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Revised suit faults Google for asking hires about previous pay

SAN FRANCISCO (AP) — A revised lawsuit seeking class-action status against Google faults the search giant for asking new hires about their previous salaries, a practice now banned in California.

The suit, filed Wednesday, also adds a fourth complainant, a preschool teacher with a master’s degree. The four women allege they were underpaid by Google compared with their male counterparts.

The suit, which is led by the lawyer James Finberg of San Francisco-based Altshuler Berzon, argues that Google’s use of previous compensation to set the starting pay of employees results in men receiving higher starting salaries and better career opportunities. Because the company also sets job classifications relative to previous pay, newly hired women will consistently make less than men over time, the suit says.

The Google mobile phone icon as seen last year in Philadelphia.  A revised lawsuit seeking class-action status against Google faults the search giant’s practice of asking new hires about their previous salaries, a practice now banned in California because it perpetuates existing biases against women. (AP Photo/Matt Rourke, File)

The Google mobile phone icon as seen last year in Philadelphia. A revised lawsuit seeking class-action status against Google faults the search giant’s practice of asking new hires about their previous salaries, a practice now banned in California because it perpetuates existing biases against women. (AP Photo/Matt Rourke, File)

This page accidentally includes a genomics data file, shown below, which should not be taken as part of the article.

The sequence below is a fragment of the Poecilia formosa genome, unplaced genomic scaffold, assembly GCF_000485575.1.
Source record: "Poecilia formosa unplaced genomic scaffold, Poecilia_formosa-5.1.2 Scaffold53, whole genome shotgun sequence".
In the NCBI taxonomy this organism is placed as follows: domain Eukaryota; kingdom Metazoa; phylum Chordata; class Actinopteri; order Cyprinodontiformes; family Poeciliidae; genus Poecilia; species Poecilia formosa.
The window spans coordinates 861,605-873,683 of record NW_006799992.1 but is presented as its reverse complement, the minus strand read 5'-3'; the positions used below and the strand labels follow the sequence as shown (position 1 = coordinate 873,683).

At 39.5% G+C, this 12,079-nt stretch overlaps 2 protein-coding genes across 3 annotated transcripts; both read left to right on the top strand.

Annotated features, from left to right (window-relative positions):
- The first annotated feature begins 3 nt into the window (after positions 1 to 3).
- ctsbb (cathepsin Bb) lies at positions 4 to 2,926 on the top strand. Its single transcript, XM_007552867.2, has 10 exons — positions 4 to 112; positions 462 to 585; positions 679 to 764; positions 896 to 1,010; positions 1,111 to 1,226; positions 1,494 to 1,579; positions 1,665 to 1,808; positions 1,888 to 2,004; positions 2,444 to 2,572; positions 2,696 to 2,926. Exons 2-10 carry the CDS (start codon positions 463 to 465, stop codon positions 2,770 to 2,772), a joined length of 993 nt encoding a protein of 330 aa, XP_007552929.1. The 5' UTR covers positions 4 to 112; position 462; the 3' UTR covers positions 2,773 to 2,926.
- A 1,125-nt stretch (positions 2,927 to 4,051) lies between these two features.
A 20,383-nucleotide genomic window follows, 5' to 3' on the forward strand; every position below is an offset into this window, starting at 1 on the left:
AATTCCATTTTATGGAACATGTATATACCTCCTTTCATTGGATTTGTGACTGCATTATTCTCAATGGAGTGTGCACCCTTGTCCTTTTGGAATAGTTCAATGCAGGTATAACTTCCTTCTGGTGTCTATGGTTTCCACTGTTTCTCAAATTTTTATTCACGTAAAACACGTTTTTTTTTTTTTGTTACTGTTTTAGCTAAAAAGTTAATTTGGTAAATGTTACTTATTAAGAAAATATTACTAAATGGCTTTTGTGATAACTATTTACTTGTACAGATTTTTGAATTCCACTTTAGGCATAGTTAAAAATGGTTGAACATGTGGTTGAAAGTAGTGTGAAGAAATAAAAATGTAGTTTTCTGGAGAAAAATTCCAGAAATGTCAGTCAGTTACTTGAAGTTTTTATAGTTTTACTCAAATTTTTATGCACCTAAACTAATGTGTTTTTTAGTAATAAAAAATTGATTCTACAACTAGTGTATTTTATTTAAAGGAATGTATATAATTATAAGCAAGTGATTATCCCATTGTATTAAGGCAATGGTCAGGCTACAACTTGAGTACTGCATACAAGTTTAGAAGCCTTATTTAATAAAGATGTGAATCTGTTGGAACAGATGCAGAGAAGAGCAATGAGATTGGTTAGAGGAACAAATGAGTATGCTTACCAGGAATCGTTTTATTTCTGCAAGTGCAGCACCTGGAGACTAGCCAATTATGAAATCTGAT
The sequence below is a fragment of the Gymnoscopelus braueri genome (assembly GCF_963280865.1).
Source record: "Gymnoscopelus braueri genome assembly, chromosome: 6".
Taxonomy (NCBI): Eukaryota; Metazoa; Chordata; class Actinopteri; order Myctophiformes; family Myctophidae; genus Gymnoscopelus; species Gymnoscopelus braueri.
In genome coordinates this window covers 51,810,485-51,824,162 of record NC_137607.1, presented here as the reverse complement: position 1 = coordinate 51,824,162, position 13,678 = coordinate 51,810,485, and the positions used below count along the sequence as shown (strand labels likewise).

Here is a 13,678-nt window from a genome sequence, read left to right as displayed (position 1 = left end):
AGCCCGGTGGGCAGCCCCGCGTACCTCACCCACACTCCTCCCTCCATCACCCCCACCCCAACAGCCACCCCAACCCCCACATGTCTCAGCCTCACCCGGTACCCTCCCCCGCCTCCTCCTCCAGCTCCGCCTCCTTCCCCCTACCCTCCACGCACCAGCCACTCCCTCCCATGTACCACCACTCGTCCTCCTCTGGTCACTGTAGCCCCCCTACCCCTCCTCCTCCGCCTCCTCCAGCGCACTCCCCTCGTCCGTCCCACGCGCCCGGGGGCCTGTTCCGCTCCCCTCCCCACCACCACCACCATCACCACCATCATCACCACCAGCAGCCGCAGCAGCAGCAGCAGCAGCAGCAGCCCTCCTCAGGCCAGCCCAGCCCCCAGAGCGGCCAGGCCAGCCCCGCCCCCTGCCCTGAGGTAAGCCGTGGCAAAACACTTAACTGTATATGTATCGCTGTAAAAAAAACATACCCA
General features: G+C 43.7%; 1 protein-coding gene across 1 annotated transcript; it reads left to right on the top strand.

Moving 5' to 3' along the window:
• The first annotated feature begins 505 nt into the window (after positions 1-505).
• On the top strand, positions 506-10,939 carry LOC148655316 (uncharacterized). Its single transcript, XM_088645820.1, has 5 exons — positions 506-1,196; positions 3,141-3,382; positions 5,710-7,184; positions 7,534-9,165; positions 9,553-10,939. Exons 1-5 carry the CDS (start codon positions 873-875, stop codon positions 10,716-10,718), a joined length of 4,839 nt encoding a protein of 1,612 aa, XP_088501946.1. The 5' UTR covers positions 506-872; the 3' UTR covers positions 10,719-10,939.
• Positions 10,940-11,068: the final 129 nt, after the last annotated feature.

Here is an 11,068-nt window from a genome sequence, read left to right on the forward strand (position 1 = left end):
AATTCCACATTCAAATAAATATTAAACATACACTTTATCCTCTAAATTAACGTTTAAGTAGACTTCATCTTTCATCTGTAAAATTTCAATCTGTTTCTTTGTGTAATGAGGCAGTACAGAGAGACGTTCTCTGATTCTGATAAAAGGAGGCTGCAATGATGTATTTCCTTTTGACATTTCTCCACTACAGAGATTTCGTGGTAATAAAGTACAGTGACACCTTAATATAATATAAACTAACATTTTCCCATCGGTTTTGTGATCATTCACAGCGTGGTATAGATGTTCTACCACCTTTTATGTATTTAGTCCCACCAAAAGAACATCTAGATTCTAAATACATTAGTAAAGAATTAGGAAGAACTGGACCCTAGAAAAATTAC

“Google’s under-levelling of women not only resulted in Google paying them lower base salaries than if they had been properly levelled, but also resulted in Google paying them smaller bonuses and fewer stock units and options than if Google had placed them in the proper level,” the lawsuit says.

The suit was refiled after being dismissed last month for defining the class of affected workers too broadly. It now aims to represent women who hold the positions of engineer, manager, sales or early childhood education.

The amendment came shortly after a new law took effect in California prohibiting employers from asking job applicants about previous salaries, a step designed to narrow pay differences between men and women. If an applicant volunteers previous pay information, the law bans employers from using it to set salaries.

The lawsuit comes on the heels of a three-year federal Labor Department investigation into pay practices at Google.

The department sued last January to bar Google from doing business with the federal government until it released thousands of documents related to an audit that had preliminarily found widespread pay differences between men and women.

Google has disputed those findings and says its own analysis shows no such differences.

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